This is very true. But there is another reason. Insight into the unwieldy dimensions of this reason came from a conversation I had with another abortion rights activist back in 2005. We were in Canberra, dragging our bags from the crappy hotel to a bus stop, I believe, though don’t quote me on this. The preceding days had been spent walking the halls of parliament trying to get MPs from all sides of the chamber to talk to us about the upcoming conscience vote on RU486.
The bags were heavy, the hotel room we’d just vacated disgusting and getting in to see MPs whose position on the issues we were desperate to discover and inform had been as challenging as birthing elephant twins. “Why do we do it?” I had whinged.
“We don’t choose to do it,” my mate answered, breathing hard as her as she dragged her case along. “When they do something,” she said, referring to our anti-choice opponents, we just can’t….we can’t…NOT do something.”
The Abortion Activist
Right. So what is it that an abortion rights activist can’t stop feeling and doing – and looking out in the audience I can see a few out there, and hopefully a passel of activists to be – when the anti-choice challenge the right of Australian women to reproductive choice, or their access to safe, timely and accessible services?
An abortion rights activist can’t stop doing the MATH. S/he understands that the average Australian woman will cycle around 896 times during her fertile years. That’s 896 chances to fall pregnant over a 32-year period. Astoundingly two out of three Australian women manage to navigate these precarious waters without once becoming pregnant when they did not wish to be and so requiring an abortion.
On behalf of the one third who aren’t so lucky, an abortion rights activist can’t help feeling GALLED. Galled at a society that knows full well that it takes both a woman and a man to make a pregnancy but when a problem pregnancy arises, sheets home all responsibility for it, and for dealing with it, to the woman. She is GALLED too that the unlucky third will be condemned as irresponsible and for using abortion as contraception by those who know nothing about the circumstances of the pregnancy or the woman’s reasons for choosing termination.
An abortion rights activist can’t help being compelled by LOGIC. Anti-choicers say those who seek abortions are selfish career woman who want to look good in bikinis (this really was said by an MP during the 1998 parliamentary debate on law reform in WA). They say women who choose abortion are murderers. If this is true, why do they support policy that denies such irresponsible and homicidal women access to safe abortion and instead compels them to assume responsibility for an infant?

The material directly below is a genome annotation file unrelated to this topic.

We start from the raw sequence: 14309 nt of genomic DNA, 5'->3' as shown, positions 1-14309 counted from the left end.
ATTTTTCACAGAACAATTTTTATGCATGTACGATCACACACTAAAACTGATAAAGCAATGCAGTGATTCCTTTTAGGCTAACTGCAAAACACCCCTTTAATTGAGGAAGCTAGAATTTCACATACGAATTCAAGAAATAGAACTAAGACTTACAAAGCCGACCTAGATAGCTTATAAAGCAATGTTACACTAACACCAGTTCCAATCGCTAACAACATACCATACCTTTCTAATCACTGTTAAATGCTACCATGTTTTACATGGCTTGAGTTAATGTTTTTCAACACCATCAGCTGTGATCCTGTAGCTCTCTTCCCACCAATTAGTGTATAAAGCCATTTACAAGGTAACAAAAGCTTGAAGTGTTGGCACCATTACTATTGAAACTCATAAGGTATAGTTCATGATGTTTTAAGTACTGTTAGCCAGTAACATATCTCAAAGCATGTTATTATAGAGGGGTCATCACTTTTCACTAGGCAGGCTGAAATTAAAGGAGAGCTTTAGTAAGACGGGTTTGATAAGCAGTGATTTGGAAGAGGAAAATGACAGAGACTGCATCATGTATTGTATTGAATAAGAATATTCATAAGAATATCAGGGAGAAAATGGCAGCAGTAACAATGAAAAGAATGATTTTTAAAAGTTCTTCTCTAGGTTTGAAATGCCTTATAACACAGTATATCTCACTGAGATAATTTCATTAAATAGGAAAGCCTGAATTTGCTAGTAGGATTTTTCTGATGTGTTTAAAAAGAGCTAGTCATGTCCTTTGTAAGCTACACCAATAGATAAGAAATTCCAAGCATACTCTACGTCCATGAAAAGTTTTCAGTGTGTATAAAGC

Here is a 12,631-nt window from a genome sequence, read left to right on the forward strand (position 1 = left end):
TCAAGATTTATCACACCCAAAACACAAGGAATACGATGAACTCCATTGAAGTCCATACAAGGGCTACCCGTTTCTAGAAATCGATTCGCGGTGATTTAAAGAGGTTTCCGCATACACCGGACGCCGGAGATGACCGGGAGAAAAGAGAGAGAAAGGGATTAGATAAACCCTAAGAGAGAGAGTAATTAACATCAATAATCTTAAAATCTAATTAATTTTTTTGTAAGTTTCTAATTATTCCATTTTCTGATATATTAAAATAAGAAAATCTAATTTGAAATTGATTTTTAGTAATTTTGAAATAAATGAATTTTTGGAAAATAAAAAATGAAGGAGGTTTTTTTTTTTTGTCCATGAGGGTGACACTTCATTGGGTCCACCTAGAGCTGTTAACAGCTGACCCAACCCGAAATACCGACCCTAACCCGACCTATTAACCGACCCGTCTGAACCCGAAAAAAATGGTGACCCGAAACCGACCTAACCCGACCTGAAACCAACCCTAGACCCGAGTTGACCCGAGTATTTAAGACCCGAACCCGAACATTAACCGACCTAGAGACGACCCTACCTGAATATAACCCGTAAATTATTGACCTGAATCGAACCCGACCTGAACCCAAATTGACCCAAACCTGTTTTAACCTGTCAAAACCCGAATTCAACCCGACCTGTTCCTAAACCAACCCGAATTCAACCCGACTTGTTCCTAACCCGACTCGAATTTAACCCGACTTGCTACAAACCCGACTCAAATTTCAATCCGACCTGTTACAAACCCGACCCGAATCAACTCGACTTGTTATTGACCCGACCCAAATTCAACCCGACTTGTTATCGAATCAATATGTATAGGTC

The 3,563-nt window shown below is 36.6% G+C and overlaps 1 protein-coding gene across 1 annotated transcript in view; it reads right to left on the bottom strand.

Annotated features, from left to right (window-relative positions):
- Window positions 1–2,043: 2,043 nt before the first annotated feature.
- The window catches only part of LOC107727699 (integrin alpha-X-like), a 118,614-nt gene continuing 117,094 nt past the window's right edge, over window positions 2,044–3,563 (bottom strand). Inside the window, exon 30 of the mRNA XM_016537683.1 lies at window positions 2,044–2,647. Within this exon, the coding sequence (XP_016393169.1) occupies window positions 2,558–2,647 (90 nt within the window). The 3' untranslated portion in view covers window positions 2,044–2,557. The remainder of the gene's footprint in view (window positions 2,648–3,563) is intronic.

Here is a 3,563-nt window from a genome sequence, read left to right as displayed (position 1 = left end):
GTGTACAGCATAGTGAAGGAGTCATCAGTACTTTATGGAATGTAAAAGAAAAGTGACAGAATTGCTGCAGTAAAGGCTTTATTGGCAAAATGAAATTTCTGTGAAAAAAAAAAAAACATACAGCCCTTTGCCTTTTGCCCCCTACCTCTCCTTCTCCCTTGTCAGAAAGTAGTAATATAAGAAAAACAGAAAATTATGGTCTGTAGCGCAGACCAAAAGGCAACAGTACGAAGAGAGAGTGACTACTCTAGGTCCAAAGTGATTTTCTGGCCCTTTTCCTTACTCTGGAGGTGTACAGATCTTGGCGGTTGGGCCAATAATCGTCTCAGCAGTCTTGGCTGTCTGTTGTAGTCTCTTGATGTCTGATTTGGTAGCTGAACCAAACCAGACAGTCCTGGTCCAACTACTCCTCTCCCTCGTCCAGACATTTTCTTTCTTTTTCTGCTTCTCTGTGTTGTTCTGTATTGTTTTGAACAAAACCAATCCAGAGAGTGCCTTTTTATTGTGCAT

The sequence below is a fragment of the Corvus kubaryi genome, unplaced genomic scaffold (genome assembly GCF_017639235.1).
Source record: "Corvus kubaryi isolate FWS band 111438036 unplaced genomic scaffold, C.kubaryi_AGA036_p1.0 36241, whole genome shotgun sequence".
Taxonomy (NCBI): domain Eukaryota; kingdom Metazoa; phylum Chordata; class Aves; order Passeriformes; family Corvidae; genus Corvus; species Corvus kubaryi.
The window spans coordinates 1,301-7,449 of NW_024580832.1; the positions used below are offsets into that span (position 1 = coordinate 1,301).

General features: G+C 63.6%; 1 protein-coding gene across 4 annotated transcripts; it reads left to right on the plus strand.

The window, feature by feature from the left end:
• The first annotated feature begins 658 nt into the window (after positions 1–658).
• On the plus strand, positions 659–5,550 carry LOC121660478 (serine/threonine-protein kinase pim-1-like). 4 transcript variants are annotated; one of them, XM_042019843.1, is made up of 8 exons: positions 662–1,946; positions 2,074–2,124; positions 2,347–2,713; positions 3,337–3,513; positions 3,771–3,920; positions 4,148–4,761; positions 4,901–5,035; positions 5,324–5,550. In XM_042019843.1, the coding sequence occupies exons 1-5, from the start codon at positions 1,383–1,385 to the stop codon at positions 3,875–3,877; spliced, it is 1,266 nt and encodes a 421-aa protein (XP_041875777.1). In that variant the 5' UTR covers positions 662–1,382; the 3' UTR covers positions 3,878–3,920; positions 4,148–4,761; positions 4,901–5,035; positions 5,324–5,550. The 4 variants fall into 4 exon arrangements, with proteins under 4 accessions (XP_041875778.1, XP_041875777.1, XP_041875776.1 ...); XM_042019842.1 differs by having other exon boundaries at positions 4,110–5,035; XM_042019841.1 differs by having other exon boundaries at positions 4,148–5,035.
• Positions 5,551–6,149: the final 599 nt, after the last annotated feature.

An abortion rights activist finds herself perpetually PERPLEXED. How can anti-choice politicians like Guy Barnett and anti-choice activists like Melinda Tankard-Reist know, without having spoken to the particular woman, that the right and best thing for her to do is continue her pregnancy? How do they know that the right decision for a barely coping mother with three kids under 5 and a partner who has just got the sack is to have another child? How do they know that it would be best for our sister with the substance abuse problem to gestate and attempt to parent a kid? How do they know that despite what they say – the young parents facing the birth of a child with catastrophic birth defects – will cope and in the end be thankful they had the baby?
How do they know this? .
An abortion rights activist can’t help her heart aching when the humanity a woman is cast aside like yesterday’s refuse by those who never tire of telling us that their views on everything, including abortion, epitomise the moral. The abortion rights activist despairs at the refusal of Columbian doctors to provide a termination for a 13-year old girl raped by her 24-year old cousin. Despite the girls’ attempt to kill herself when the pregnancy and STIs were diagnosed, the refusing medico justified his decision on “moral grounds.” In November 2009, a 27-year-old mother of four staggered into a Catholic hospital in Phoenix Arizona. She was granted an abortion by a committee convened to assess her case after the patient’s doctors agreed she had a close to 100% risk of dying if the procedure was not performed. When a nun on the committee was subsequently excommunicated, the Priest explained his decision by saying: “The reason for [an abortion] never matters.” Neither, for moral reasons it seems, does the woman.